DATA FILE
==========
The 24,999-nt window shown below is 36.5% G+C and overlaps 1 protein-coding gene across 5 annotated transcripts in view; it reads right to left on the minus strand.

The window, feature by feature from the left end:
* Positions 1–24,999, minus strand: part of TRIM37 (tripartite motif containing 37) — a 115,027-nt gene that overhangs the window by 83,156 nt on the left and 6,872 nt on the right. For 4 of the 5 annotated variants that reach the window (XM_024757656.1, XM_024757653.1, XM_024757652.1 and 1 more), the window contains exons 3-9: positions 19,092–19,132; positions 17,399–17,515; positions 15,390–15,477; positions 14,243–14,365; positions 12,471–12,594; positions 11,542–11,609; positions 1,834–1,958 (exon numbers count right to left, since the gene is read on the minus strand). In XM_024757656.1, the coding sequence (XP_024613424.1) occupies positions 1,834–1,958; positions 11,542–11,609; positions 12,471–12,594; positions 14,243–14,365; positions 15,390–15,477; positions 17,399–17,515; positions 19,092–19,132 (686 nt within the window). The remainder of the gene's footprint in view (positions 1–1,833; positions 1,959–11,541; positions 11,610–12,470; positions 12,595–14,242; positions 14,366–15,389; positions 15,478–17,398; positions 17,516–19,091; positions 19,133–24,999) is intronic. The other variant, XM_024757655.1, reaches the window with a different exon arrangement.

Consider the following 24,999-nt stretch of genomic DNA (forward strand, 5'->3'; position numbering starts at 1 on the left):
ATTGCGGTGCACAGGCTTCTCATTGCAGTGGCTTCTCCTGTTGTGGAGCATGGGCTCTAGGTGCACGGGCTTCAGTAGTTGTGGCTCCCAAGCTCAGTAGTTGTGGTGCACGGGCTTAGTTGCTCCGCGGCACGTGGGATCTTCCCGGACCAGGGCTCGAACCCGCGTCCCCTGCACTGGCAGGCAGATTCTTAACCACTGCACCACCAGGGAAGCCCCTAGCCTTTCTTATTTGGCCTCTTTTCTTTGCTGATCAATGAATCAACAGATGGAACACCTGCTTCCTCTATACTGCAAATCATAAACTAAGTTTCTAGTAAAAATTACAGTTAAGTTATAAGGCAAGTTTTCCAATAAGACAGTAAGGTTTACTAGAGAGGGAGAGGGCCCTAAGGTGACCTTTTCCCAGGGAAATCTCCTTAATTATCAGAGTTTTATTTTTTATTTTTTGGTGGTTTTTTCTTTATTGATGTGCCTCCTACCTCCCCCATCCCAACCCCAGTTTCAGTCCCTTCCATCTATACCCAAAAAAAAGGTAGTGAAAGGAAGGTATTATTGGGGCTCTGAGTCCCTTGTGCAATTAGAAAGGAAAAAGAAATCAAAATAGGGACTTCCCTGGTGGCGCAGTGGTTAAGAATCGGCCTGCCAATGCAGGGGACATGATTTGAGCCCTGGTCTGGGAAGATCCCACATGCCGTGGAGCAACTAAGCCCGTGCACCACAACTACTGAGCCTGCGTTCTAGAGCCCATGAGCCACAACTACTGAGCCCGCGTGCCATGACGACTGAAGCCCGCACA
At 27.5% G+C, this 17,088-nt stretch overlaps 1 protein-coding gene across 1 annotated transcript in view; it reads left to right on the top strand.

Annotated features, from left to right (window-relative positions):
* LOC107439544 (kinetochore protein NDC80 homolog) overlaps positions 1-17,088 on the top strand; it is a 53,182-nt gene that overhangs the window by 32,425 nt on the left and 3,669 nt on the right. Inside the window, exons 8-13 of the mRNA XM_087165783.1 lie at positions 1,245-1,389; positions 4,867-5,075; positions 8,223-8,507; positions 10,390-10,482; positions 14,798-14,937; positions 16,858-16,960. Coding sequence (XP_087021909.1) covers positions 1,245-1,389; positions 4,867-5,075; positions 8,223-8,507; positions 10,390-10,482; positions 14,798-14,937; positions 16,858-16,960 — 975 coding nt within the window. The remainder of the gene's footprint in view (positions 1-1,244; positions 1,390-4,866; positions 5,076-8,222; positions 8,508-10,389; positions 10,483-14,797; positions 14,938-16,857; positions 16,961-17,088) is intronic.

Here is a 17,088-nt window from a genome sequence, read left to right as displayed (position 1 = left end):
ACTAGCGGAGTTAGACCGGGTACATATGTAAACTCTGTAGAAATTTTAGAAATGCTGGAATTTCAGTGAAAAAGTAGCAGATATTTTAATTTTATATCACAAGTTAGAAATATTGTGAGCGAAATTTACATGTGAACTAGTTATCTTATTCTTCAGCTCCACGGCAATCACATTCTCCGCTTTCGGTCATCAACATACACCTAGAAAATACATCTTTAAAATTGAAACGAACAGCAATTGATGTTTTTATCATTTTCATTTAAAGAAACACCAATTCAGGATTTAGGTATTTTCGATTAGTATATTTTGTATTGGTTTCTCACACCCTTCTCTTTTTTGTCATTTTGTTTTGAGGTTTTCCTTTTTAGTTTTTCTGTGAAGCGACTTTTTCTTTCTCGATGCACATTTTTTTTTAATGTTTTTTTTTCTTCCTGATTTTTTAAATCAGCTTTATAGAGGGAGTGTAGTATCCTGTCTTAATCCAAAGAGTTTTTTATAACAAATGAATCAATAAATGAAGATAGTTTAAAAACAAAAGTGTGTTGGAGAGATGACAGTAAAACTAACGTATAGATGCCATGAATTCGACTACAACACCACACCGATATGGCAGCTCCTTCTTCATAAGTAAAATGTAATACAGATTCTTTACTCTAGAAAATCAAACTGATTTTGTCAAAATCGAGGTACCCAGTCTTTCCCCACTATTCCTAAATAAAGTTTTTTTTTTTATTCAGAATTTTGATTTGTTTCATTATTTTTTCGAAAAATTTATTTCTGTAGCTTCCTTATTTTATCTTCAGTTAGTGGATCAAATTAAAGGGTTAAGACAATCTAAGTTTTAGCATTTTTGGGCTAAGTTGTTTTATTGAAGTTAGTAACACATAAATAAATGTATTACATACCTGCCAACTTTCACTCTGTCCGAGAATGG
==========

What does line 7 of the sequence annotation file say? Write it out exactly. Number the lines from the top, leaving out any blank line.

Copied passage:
Annotated features, from left to right (window-relative positions):